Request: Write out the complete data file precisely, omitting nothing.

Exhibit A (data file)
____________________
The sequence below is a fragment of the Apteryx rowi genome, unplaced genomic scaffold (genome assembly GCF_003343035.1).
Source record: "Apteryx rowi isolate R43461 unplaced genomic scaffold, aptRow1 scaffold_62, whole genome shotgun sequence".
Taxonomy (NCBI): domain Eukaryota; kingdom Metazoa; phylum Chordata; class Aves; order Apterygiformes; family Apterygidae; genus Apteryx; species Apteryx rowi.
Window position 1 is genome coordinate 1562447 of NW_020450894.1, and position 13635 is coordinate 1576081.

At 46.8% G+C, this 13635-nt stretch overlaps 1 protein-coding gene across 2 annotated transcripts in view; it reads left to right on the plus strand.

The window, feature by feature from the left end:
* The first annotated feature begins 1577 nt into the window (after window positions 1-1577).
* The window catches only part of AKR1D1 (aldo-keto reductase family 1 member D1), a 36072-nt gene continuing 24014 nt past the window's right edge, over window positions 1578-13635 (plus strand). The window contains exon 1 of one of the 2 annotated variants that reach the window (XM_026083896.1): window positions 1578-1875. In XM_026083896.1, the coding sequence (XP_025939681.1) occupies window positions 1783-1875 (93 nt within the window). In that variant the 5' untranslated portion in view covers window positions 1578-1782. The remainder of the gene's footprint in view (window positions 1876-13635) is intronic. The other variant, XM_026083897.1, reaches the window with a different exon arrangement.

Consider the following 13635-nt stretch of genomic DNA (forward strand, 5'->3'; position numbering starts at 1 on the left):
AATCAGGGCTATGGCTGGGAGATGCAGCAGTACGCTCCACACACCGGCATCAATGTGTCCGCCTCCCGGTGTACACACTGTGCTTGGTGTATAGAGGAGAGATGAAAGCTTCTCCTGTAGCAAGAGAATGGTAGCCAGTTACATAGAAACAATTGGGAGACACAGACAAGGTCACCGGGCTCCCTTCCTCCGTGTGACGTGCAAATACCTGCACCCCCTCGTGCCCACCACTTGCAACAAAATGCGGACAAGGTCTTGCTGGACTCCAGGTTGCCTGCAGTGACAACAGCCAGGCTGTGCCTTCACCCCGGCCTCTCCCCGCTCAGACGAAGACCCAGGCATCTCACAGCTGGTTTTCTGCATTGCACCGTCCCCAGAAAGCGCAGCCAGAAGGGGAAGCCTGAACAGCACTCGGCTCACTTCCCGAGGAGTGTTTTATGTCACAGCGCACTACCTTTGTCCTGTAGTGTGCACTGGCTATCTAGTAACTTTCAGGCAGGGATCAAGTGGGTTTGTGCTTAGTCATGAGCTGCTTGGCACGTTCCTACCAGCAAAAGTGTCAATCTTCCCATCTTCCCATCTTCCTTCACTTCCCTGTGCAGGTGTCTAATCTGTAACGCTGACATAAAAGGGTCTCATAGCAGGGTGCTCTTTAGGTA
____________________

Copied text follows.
The sequence below is a fragment of the Apteryx rowi genome, unplaced genomic scaffold (genome assembly GCF_003343035.1).
Source record: "Apteryx rowi isolate R43461 unplaced genomic scaffold, aptRow1 scaffold_62, whole genome shotgun sequence".
Taxonomy (NCBI): domain Eukaryota; kingdom Metazoa; phylum Chordata; class Aves; order Apterygiformes; family Apterygidae; genus Apteryx; species Apteryx rowi.
Window position 1 is genome coordinate 1562447 of NW_020450894.1, and position 13635 is coordinate 1576081.

At 46.8% G+C, this 13635-nt stretch overlaps 1 protein-coding gene across 2 annotated transcripts in view; it reads left to right on the plus strand.

The window, feature by feature from the left end:
* The first annotated feature begins 1577 nt into the window (after window positions 1-1577).
* The window catches only part of AKR1D1 (aldo-keto reductase family 1 member D1), a 36072-nt gene continuing 24014 nt past the window's right edge, over window positions 1578-13635 (plus strand). The window contains exon 1 of one of the 2 annotated variants that reach the window (XM_026083896.1): window positions 1578-1875. In XM_026083896.1, the coding sequence (XP_025939681.1) occupies window positions 1783-1875 (93 nt within the window). In that variant the 5' untranslated portion in view covers window positions 1578-1782. The remainder of the gene's footprint in view (window positions 1876-13635) is intronic. The other variant, XM_026083897.1, reaches the window with a different exon arrangement.

Consider the following 13635-nt stretch of genomic DNA (forward strand, 5'->3'; position numbering starts at 1 on the left):
AATCAGGGCTATGGCTGGGAGATGCAGCAGTACGCTCCACACACCGGCATCAATGTGTCCGCCTCCCGGTGTACACACTGTGCTTGGTGTATAGAGGAGAGATGAAAGCTTCTCCTGTAGCAAGAGAATGGTAGCCAGTTACATAGAAACAATTGGGAGACACAGACAAGGTCACCGGGCTCCCTTCCTCCGTGTGACGTGCAAATACCTGCACCCCCTCGTGCCCACCACTTGCAACAAAATGCGGACAAGGTCTTGCTGGACTCCAGGTTGCCTGCAGTGACAACAGCCAGGCTGTGCCTTCACCCCGGCCTCTCCCCGCTCAGACGAAGACCCAGGCATCTCACAGCTGGTTTTCTGCATTGCACCGTCCCCAGAAAGCGCAGCCAGAAGGGGAAGCCTGAACAGCACTCGGCTCACTTCCCGAGGAGTGTTTTATGTCACAGCGCACTACCTTTGTCCTGTAGTGTGCACTGGCTATCTAGTAACTTTCAGGCAGGGATCAAGTGGGTTTGTGCTTAGTCATGAGCTGCTTGGCACGTTCCTACCAGCAAAAGTGTCAATCTTCCCATCTTCCCATCTTCCTTCACTTCCCTGTGCAGGTGTCTAATCTGTAACGCTGACATAAAAGGGTCTCATAGCAGGGTGCTCTTTAGGTA